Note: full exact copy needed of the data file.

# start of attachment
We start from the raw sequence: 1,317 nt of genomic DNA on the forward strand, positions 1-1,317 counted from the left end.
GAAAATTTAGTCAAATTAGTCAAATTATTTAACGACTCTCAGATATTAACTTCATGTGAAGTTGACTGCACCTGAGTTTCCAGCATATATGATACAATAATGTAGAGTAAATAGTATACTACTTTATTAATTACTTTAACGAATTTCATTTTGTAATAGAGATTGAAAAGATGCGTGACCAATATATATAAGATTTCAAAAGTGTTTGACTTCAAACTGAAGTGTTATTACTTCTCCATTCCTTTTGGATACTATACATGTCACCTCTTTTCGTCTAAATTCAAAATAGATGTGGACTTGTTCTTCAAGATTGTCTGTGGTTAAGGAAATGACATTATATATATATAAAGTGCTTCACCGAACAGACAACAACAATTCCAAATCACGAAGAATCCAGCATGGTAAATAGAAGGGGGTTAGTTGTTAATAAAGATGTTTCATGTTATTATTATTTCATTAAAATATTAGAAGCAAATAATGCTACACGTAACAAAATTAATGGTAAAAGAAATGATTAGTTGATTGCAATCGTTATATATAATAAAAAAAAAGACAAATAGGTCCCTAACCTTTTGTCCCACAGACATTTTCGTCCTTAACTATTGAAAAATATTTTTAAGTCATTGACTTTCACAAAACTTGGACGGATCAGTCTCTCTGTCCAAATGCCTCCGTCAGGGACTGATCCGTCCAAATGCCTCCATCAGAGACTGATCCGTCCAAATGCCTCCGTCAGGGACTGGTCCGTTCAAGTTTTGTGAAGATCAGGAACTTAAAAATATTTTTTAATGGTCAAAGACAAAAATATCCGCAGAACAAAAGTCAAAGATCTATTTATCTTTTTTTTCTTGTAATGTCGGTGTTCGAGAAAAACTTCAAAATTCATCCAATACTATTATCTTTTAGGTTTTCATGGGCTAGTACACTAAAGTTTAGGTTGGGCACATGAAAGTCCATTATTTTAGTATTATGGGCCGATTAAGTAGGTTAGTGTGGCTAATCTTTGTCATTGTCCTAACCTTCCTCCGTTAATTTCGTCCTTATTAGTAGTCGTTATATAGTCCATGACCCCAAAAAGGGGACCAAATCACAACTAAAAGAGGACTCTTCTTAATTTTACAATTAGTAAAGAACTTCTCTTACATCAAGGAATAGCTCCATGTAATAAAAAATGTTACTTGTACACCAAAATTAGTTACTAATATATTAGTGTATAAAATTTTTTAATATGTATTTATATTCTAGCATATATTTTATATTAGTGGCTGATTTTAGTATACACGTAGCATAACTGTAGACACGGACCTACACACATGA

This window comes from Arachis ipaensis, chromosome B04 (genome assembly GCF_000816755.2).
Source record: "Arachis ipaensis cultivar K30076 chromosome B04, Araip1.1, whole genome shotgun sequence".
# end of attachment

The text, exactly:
We start from the raw sequence: 1,317 nt of genomic DNA on the forward strand, positions 1-1,317 counted from the left end.
GAAAATTTAGTCAAATTAGTCAAATTATTTAACGACTCTCAGATATTAACTTCATGTGAAGTTGACTGCACCTGAGTTTCCAGCATATATGATACAATAATGTAGAGTAAATAGTATACTACTTTATTAATTACTTTAACGAATTTCATTTTGTAATAGAGATTGAAAAGATGCGTGACCAATATATATAAGATTTCAAAAGTGTTTGACTTCAAACTGAAGTGTTATTACTTCTCCATTCCTTTTGGATACTATACATGTCACCTCTTTTCGTCTAAATTCAAAATAGATGTGGACTTGTTCTTCAAGATTGTCTGTGGTTAAGGAAATGACATTATATATATATAAAGTGCTTCACCGAACAGACAACAACAATTCCAAATCACGAAGAATCCAGCATGGTAAATAGAAGGGGGTTAGTTGTTAATAAAGATGTTTCATGTTATTATTATTTCATTAAAATATTAGAAGCAAATAATGCTACACGTAACAAAATTAATGGTAAAAGAAATGATTAGTTGATTGCAATCGTTATATATAATAAAAAAAAAGACAAATAGGTCCCTAACCTTTTGTCCCACAGACATTTTCGTCCTTAACTATTGAAAAATATTTTTAAGTCATTGACTTTCACAAAACTTGGACGGATCAGTCTCTCTGTCCAAATGCCTCCGTCAGGGACTGATCCGTCCAAATGCCTCCATCAGAGACTGATCCGTCCAAATGCCTCCGTCAGGGACTGGTCCGTTCAAGTTTTGTGAAGATCAGGAACTTAAAAATATTTTTTAATGGTCAAAGACAAAAATATCCGCAGAACAAAAGTCAAAGATCTATTTATCTTTTTTTTCTTGTAATGTCGGTGTTCGAGAAAAACTTCAAAATTCATCCAATACTATTATCTTTTAGGTTTTCATGGGCTAGTACACTAAAGTTTAGGTTGGGCACATGAAAGTCCATTATTTTAGTATTATGGGCCGATTAAGTAGGTTAGTGTGGCTAATCTTTGTCATTGTCCTAACCTTCCTCCGTTAATTTCGTCCTTATTAGTAGTCGTTATATAGTCCATGACCCCAAAAAGGGGACCAAATCACAACTAAAAGAGGACTCTTCTTAATTTTACAATTAGTAAAGAACTTCTCTTACATCAAGGAATAGCTCCATGTAATAAAAAATGTTACTTGTACACCAAAATTAGTTACTAATATATTAGTGTATAAAATTTTTTAATATGTATTTATATTCTAGCATATATTTTATATTAGTGGCTGATTTTAGTATACACGTAGCATAACTGTAGACACGGACCTACACACATGA

This window comes from Arachis ipaensis, chromosome B04 (genome assembly GCF_000816755.2).
Source record: "Arachis ipaensis cultivar K30076 chromosome B04, Araip1.1, whole genome shotgun sequence".